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While Petraeus Waits for Senate, Brits Take Over

Gen. David Petraeus is poised to take over command of NATO forces in Afghanistan, but until he's confirmed by the Senate, that responsibility falls to a British general.

Lt. Gen. Nick Parker will temporarily run operations in the war-torn country and said that the change in leadership brings no change in mission.

Parker said NATO troops "remain absolutely focused" on their tasks, and vows "the operational tempo will not miss a beat."

Meanwhile, a Senate panel is moving quickly to hold a confirmation hearing for Petraeus. The Armed Services Committee will hold a hearing for the Army four-star general next Tuesday.

Both Republicans and Democrats have said they back Petraeus for the job. He would replace Gen. Stanley McChrystal, who resigned after he and his aides were quoted in a magazine article making scornful remarks about the administration.

Petraeus currently heads the U.S. Central Command, which oversees military operations Iraq, Afghanistan and elsewhere. His replacement has not been named.

Also in Afghanistan Thursday, the U.S. ambassador pledged to move forward in a unified mission with Petraeus after McChrystal's ouster.

"The United States cannot allow diversions to prevent us from carrying out our mission with unity of purpose," Eikenberry said in a speech to Afghan journalists. "Our president felt that a change was needed to maintain that unity of purpose and so he made that change. He told us that it is time for us to come together and that's what we are going to do."

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Eikenberry and McChrystal clashed publicly over strategy in Afghanistan during the time they led the civilian and military sides of the U.S. mission in the country. In the Rolling Stone article, McChrystal is quoted saying he felt betrayed when Eikenberry wrote a memo suggesting that the effort was doomed as long as President Hamid Karzai continued as the country's leader.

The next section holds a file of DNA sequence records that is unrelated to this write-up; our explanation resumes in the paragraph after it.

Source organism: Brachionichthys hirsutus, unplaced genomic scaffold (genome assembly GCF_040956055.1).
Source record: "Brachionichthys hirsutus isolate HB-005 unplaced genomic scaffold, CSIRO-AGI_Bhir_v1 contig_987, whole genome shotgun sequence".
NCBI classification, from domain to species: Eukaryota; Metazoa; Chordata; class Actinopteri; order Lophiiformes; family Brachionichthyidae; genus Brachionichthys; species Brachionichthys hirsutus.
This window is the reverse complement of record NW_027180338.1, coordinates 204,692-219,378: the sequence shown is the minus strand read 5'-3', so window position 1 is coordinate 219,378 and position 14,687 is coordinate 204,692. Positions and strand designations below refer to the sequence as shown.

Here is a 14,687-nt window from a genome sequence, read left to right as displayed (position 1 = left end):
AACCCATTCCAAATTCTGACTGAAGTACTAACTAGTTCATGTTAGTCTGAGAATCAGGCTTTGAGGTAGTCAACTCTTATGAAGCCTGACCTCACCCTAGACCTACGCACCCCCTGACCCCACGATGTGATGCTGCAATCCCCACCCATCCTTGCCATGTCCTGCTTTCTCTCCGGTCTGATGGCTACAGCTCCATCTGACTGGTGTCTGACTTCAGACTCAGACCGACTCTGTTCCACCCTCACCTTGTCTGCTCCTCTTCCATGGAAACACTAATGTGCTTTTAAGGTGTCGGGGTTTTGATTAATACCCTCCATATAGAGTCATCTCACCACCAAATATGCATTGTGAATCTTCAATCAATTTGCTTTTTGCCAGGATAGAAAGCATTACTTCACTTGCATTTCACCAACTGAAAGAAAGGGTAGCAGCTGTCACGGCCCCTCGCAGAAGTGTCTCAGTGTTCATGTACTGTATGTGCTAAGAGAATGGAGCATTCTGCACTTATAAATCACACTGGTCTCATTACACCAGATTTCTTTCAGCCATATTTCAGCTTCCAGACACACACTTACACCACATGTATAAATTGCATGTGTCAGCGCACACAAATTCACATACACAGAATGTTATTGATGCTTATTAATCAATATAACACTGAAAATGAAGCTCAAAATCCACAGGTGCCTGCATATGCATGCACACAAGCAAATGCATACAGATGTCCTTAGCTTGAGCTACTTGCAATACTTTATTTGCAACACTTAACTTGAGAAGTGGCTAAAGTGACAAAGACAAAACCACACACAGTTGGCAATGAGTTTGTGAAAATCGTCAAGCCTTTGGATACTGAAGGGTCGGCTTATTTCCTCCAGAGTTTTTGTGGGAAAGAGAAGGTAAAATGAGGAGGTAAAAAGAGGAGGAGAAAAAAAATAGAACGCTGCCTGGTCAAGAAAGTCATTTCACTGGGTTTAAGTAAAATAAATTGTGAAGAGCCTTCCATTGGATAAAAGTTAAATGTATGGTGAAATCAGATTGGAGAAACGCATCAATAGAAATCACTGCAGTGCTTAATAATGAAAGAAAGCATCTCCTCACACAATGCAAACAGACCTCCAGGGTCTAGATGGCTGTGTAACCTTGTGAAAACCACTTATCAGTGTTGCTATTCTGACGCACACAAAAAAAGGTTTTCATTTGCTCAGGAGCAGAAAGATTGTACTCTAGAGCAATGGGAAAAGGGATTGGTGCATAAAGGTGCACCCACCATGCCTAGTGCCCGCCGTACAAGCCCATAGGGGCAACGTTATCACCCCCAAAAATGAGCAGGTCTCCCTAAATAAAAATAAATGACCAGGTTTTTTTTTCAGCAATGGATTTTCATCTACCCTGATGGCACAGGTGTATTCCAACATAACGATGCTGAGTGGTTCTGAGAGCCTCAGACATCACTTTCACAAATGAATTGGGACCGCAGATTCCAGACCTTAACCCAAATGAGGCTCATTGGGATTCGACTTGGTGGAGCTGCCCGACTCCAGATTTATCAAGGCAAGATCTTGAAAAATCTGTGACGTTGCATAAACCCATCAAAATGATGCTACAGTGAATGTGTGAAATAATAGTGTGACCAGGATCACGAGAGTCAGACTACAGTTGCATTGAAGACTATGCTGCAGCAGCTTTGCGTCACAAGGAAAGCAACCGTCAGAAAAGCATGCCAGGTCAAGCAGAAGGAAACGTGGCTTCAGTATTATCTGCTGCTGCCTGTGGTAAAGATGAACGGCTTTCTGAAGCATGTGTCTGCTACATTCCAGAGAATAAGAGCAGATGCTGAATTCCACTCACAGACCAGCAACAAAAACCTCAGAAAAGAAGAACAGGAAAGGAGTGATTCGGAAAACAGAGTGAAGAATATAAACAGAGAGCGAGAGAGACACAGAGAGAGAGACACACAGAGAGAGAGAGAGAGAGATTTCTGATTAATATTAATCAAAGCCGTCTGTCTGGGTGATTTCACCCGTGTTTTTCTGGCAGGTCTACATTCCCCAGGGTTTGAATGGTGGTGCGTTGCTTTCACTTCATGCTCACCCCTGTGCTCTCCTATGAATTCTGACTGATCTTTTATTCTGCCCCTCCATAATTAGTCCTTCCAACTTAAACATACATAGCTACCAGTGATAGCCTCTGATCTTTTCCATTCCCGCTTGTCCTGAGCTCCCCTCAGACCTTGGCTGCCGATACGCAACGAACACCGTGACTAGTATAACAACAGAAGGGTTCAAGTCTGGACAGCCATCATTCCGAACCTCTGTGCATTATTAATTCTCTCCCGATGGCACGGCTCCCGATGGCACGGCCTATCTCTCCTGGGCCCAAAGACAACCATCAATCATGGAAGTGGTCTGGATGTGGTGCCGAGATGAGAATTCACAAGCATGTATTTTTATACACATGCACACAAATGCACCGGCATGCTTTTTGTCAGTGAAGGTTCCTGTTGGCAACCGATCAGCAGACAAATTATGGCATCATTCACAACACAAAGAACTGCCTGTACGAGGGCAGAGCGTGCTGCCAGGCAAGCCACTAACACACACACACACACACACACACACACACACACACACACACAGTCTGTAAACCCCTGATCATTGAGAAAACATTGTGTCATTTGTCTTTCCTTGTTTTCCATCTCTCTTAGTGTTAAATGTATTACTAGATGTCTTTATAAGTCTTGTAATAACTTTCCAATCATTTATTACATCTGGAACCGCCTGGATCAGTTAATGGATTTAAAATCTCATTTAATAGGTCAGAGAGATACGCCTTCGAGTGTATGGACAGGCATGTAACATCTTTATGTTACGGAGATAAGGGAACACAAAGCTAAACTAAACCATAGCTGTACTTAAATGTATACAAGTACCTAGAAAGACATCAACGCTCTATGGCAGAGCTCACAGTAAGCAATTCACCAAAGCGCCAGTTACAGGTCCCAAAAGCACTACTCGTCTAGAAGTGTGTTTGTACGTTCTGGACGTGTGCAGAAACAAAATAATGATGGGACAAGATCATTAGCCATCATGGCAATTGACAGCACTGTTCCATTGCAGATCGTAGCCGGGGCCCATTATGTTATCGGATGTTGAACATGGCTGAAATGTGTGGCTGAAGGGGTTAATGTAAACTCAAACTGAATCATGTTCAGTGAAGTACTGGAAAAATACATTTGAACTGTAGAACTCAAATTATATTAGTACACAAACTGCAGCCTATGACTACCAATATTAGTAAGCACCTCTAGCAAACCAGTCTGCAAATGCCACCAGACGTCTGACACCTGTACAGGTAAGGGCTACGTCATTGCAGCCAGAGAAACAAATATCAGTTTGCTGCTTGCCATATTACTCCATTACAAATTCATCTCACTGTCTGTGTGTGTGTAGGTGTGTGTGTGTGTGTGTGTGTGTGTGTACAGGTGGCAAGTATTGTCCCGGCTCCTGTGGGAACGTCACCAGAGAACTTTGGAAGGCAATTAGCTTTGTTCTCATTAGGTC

But the U.S. ambassador commended McChrystal on Thursday.

"Stan and I have known each other for a very long time, and worked shoulder-to-shoulder here together under very difficult circumstances over this past year. He was an excellent partner," Eikenberry said. He said he had not read the Rolling Stone article.

Eikenberry said he was confident that Petraeus, who has been deeply involved in creating and implementing the Afghan strategy, would be able to take up the new post without losing momentum.

"We continue to have a very clear goal. We are going to break the Taliban's momentum. We are going to build Afghan capacity, especially in the area of your army and your police," Eikenberry said. He declined to comment on his relationship with Karzai, which has appeared strained since his criticism of the leader. He did say that he met with Karzai earlier Thursday.

Meanwhile, NATO is reporting a number of strikes in and around the southern city of Kandahar. The alliance says NATO and Afghan troops destroyed a bomb factory, killing a Taliban district commander. A province security official says 15 insurgents in all died in the attack.

In northern Kunduz province, NATO says coalition air strikes killed "a number" of insurgents but did not say how many.

Among NATO troops, the death toll has risen to at least 80 so far this month. The most recent were four British soldiers killed in a vehicle accident in Helmand province yesterday.

Separately, the Afghan government says seven Afghan construction workers were killed in a roadside bomb attack in central Afghanistan.

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